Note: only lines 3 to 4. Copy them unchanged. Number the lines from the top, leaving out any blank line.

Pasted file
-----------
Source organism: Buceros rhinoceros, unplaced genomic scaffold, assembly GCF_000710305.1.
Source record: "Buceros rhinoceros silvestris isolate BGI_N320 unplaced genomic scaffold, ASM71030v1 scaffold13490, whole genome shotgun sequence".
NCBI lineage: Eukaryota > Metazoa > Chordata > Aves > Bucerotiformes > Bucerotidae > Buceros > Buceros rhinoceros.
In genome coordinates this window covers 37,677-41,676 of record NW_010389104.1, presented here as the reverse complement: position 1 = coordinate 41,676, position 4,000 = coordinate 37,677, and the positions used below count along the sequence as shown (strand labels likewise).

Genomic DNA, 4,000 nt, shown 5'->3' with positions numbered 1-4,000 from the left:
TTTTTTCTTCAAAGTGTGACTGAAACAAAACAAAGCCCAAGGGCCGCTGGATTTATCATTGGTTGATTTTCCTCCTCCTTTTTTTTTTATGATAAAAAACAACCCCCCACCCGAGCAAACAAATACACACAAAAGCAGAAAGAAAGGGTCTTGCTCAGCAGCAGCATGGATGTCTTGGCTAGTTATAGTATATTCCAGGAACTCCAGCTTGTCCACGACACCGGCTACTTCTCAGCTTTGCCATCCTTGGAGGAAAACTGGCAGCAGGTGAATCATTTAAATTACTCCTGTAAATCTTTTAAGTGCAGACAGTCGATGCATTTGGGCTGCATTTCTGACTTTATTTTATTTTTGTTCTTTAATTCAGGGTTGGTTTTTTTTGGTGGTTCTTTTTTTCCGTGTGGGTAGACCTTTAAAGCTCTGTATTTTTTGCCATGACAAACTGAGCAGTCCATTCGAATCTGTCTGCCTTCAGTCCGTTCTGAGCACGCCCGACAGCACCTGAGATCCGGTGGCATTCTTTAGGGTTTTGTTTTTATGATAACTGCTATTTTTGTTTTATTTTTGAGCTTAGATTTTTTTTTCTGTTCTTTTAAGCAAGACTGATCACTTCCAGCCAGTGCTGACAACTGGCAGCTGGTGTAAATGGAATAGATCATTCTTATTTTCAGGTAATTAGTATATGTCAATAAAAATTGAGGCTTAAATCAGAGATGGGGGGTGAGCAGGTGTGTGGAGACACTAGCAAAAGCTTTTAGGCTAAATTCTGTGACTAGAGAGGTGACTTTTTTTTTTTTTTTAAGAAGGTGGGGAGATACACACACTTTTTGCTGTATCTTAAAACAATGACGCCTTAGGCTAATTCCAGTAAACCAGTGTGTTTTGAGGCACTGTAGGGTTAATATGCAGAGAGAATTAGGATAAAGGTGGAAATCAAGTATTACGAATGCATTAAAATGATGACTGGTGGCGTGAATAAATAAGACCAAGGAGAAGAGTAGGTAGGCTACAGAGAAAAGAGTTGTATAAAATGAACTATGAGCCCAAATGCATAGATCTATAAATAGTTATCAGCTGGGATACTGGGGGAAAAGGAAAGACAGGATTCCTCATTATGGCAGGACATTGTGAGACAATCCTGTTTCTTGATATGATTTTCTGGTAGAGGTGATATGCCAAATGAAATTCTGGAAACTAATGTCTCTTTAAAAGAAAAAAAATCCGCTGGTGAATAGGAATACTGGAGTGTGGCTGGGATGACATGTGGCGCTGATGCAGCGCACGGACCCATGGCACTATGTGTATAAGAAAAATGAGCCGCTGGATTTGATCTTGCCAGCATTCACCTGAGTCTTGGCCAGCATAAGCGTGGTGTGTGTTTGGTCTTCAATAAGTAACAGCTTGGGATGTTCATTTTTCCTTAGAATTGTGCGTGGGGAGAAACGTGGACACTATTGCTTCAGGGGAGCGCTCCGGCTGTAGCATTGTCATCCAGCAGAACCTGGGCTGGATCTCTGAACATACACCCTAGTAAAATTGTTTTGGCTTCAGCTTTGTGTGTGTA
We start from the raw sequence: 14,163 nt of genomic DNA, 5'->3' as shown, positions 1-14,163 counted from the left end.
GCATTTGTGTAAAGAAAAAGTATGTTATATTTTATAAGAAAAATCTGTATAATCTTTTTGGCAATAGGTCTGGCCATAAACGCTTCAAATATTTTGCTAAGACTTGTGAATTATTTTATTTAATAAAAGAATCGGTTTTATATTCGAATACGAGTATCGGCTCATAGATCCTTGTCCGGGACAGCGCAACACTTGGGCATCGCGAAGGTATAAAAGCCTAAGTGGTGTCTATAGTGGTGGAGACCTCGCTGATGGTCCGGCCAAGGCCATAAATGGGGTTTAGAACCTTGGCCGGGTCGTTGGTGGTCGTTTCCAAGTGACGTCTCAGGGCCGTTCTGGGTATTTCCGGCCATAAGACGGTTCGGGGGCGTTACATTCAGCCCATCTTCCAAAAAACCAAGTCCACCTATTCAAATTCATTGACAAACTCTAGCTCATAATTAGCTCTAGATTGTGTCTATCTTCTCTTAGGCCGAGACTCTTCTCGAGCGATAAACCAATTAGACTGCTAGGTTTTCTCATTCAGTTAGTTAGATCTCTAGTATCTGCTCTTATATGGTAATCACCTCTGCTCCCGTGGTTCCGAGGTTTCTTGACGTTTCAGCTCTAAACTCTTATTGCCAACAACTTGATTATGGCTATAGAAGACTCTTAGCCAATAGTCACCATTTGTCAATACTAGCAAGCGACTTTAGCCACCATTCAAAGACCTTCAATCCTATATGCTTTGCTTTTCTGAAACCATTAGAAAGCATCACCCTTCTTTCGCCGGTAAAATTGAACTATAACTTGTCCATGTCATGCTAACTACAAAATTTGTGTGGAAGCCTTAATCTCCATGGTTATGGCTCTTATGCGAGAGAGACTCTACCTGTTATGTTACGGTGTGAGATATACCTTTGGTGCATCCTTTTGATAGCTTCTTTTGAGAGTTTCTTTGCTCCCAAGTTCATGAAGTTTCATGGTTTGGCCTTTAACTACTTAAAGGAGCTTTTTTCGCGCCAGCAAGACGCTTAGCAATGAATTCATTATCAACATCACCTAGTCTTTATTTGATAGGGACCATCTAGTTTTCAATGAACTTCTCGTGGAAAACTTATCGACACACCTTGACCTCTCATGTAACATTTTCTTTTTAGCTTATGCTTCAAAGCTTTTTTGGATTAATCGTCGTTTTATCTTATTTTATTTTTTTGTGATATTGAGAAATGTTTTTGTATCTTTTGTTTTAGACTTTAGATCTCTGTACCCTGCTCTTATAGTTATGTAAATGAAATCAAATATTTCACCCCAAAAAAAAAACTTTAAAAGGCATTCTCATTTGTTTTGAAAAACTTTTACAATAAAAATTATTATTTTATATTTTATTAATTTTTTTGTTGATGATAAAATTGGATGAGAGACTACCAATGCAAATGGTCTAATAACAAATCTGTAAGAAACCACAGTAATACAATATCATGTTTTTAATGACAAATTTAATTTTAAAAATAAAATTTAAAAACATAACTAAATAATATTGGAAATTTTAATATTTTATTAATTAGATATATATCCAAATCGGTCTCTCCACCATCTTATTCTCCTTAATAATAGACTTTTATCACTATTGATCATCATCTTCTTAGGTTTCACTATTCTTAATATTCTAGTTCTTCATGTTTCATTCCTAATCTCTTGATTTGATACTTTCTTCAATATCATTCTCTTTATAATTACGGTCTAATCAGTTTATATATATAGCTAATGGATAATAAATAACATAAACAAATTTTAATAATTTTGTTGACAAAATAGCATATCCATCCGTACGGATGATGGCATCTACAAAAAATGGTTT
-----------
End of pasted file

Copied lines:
NCBI lineage: Eukaryota > Metazoa > Chordata > Aves > Bucerotiformes > Bucerotidae > Buceros > Buceros rhinoceros.
In genome coordinates this window covers 37,677-41,676 of record NW_010389104.1, presented here as the reverse complement: position 1 = coordinate 41,676, position 4,000 = coordinate 37,677, and the positions used below count along the sequence as shown (strand labels likewise).